Each image has some advantage. I tend to think that it is better to make work that is provocative than safe. The “ransom note” lettering is fun, but includes a dark humor component, the “magician” is playful but a bit on the nose, the “marksman” is very literal, but exists within the context of America’s gun violence epidemic (a controversial subject, to say the least), and the “Portland” is a bit more esoteric, and depends on a person’s familiarity with the sketch comedy of Portlandia‘s “Put a bird on it”. We’ll see what the professor has to say during today’s lab.


Week 1 – Day 2

Introduction to Adobe Illustrator and Vector Graphics

Illustrator is part of Adobe’s Creative software suite (now “Creative Cloud”). The primary focus of Illustrator is the use of and creation of vector graphics. Most graphics are rasterized (a grid of pixels with assigned values); vectors are “drawn” by software (or hardware, if supported) and are not limited by resolution. At our university’s Mac lab, we have preloaded versions of Illustrator, here’s a quick run-through:

There are lots of ways to launch the program. My preferred method is to use Spotlight search.


This will open a search box (this is like Google for your computer), just start typing “illustrator” and you’ll get an auto-complete before you finish typing it. Just hit Enter when it fills in the remaining characters. BAM! You’re in.

Next, we need to create a new project:

File -> New ->

Name: Lastname-Intro [Geiger-Intro ART119]

Profile: Web

Size: 960 x 560

Units: Pixels

Orientation: Landscape

After creating this new document, save it.

File -> Save ->

Save as: []

Default settings -> OK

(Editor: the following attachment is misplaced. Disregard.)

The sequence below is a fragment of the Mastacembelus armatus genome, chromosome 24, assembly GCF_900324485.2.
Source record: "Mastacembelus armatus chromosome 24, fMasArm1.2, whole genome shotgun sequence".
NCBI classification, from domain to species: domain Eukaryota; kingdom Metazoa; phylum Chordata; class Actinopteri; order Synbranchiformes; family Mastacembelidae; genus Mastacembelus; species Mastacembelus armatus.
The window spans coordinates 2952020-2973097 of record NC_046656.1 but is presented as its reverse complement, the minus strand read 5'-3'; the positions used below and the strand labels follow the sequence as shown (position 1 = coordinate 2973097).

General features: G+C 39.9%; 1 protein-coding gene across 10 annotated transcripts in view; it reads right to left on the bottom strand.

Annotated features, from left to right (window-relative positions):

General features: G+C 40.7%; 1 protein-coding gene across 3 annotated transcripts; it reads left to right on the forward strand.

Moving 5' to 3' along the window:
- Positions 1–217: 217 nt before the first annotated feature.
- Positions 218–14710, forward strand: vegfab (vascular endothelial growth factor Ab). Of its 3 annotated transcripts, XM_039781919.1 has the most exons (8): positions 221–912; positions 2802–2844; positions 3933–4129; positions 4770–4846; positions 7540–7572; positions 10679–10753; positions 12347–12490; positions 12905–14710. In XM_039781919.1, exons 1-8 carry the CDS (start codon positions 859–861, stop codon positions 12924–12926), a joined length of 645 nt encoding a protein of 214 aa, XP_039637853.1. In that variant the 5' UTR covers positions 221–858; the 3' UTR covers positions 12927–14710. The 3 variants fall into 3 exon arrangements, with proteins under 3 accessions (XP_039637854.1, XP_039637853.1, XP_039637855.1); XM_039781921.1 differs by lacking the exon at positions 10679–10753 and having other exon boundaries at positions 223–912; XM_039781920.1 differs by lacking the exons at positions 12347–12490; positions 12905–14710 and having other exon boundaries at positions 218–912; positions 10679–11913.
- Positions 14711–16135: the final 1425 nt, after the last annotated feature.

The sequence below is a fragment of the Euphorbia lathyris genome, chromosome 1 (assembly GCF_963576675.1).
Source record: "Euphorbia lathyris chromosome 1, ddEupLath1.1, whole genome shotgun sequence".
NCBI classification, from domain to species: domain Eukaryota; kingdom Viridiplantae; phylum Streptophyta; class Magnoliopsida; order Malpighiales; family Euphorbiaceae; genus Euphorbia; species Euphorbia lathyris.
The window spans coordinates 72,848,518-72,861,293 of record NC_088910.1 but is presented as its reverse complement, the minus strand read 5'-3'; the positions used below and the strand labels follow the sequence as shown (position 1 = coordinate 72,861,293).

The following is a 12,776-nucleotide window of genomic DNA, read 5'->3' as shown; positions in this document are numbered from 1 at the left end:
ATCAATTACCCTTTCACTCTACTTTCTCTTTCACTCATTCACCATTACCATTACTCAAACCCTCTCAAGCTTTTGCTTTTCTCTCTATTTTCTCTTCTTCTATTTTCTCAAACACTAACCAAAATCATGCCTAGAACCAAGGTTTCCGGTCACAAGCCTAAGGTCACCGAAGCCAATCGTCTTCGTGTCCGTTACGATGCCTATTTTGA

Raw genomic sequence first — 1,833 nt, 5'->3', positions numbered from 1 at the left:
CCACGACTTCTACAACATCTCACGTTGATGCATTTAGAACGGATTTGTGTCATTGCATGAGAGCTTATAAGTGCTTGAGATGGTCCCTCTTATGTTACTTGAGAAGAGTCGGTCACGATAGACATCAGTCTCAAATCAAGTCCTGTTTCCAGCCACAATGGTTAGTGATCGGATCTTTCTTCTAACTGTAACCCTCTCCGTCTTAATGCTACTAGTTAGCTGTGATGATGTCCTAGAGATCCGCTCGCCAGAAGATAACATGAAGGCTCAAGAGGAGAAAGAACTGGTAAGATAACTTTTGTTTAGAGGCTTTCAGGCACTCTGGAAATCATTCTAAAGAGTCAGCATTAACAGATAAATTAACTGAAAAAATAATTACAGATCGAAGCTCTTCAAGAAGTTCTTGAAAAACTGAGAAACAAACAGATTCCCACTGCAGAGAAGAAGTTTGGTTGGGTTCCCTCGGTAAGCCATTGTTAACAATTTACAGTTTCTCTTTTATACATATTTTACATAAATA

Working area


Shape Tool

Used to create a vector object


Vector object

            Vector Objects are defined with Paths and Points



            Defines the thickness of lines (vectors)



            Defines the “filling” of an object (like Twinkies)



            Illustrator “stacks” objects in the order they were created. To change this order, go to the top menu:

Object -> Arrange -> Send to…(back/front) Bring to (back/front)


            Like with a text editor, aligns an object to different orientations (objects, Artboard, etc.)


Keyboard Shortcuts:

Option+LeftClick(on object)+drag

            Drag to new area to create a duplicate

LeftClick+drag(over objects)

            Bounding box selects multiple items


            Save current progress

In-class exercise: practice drawing your name. I wrote mine in cyrillic:

The letter “а” is tricky, and I didn’t quite get it right on the first try (“Матвей Гайгер” The first “a” looks like an “o”). This was all done with the pen tool, but switching back and forth between the curve and straight pen.

Project 1: Typographic Portraits


Mar 30: Project Intro, sketch ideas for next class (blog)

Apr 05: Work time in class following demonstrations

Apr 07: Work Time in class, following demonstrations

Apr 11: Review Typographic Portraits


Example: “Eruption” “Tilt-A-Whirl” “Balloon Darts” “Roller Bowler” “Cock Clock” “Exit” “Copernicus”.


Choose 3 of 6 provided character prompts. Use your name, first and/or last or nickname. Along with typographic and design…


“Hello my name is______ and I’m…”


Due Monday:

Sketches and ideas for project

Reflection on Open House (Blog)

Reflection on reading (Adobe Illustrator (Blog))



Time Design relies on a few key elements: recurrence, subjectivity, intensity, and scope.

Scope: The range of actions or viewpoints within a given moment, and, conceptually, the range of ideas one’s mind can grasp.

his single-panel sketch compacts an efficient narrative: We see a toaster oven, still plugged in, and a grave site next to the counter where toast never materialized.